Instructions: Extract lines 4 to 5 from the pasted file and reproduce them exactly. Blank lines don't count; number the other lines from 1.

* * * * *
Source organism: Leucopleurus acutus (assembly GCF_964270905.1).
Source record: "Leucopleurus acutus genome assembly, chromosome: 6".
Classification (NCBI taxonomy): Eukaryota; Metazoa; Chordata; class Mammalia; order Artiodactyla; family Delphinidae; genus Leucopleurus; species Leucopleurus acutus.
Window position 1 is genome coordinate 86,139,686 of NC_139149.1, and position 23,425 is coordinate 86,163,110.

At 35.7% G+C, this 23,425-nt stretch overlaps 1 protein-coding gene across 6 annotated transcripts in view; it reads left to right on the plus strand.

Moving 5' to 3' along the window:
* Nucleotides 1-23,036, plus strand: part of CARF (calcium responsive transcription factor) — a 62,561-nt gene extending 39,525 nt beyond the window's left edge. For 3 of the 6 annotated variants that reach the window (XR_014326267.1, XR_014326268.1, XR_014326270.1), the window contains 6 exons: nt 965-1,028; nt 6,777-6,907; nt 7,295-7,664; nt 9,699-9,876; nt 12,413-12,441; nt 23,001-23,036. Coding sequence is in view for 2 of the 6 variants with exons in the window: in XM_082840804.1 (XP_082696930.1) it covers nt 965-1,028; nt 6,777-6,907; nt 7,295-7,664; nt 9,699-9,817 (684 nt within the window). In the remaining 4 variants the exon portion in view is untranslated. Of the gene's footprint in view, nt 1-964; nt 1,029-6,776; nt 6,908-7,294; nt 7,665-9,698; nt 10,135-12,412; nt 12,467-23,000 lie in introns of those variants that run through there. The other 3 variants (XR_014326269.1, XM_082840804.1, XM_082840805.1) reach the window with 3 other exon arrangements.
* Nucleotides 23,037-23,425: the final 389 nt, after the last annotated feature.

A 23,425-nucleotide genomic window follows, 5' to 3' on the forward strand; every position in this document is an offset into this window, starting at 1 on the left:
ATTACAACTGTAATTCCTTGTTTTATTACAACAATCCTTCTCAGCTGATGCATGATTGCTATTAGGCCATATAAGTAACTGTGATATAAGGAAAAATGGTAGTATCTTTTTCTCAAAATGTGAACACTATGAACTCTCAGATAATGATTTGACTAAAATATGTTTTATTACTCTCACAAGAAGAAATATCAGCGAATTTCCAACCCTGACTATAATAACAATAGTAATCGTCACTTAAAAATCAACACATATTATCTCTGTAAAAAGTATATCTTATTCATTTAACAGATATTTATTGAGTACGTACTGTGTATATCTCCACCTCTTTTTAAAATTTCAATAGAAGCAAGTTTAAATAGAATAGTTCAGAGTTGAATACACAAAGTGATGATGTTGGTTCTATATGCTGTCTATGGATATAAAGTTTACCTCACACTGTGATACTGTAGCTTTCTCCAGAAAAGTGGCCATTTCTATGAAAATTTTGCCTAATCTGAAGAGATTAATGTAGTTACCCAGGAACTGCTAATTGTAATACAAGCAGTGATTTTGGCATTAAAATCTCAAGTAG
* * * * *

Window position 1 is genome coordinate 86,139,686 of NC_139149.1, and position 23,425 is coordinate 86,163,110.

At 35.7% G+C, this 23,425-nt stretch overlaps 1 protein-coding gene across 6 annotated transcripts in view; it reads left to right on the plus strand.